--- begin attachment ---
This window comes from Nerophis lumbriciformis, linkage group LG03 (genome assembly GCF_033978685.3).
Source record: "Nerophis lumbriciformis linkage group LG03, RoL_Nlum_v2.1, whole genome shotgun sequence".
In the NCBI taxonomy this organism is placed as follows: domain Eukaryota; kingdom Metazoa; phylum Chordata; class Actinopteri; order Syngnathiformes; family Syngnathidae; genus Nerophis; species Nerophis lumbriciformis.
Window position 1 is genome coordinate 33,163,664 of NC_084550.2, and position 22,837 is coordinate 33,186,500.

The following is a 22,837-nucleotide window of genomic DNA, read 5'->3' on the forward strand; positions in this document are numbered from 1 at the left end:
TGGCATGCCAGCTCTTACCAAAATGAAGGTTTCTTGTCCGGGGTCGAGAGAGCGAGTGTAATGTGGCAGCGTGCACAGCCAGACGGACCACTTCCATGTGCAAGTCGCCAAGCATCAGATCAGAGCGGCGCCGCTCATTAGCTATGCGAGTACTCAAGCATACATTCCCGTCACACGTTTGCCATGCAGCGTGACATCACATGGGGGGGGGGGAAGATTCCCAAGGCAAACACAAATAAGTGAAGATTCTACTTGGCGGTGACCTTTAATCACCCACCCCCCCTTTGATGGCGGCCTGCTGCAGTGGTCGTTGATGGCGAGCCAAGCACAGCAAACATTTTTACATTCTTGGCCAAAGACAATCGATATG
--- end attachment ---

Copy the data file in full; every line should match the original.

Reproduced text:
This window comes from Nerophis lumbriciformis, linkage group LG03 (genome assembly GCF_033978685.3).
Source record: "Nerophis lumbriciformis linkage group LG03, RoL_Nlum_v2.1, whole genome shotgun sequence".
In the NCBI taxonomy this organism is placed as follows: domain Eukaryota; kingdom Metazoa; phylum Chordata; class Actinopteri; order Syngnathiformes; family Syngnathidae; genus Nerophis; species Nerophis lumbriciformis.
Window position 1 is genome coordinate 33,163,664 of NC_084550.2, and position 22,837 is coordinate 33,186,500.

The following is a 22,837-nucleotide window of genomic DNA, read 5'->3' on the forward strand; positions in this document are numbered from 1 at the left end:
TGGCATGCCAGCTCTTACCAAAATGAAGGTTTCTTGTCCGGGGTCGAGAGAGCGAGTGTAATGTGGCAGCGTGCACAGCCAGACGGACCACTTCCATGTGCAAGTCGCCAAGCATCAGATCAGAGCGGCGCCGCTCATTAGCTATGCGAGTACTCAAGCATACATTCCCGTCACACGTTTGCCATGCAGCGTGACATCACATGGGGGGGGGGGAAGATTCCCAAGGCAAACACAAATAAGTGAAGATTCTACTTGGCGGTGACCTTTAATCACCCACCCCCCCTTTGATGGCGGCCTGCTGCAGTGGTCGTTGATGGCGAGCCAAGCACAGCAAACATTTTTACATTCTTGGCCAAAGACAATCGATATG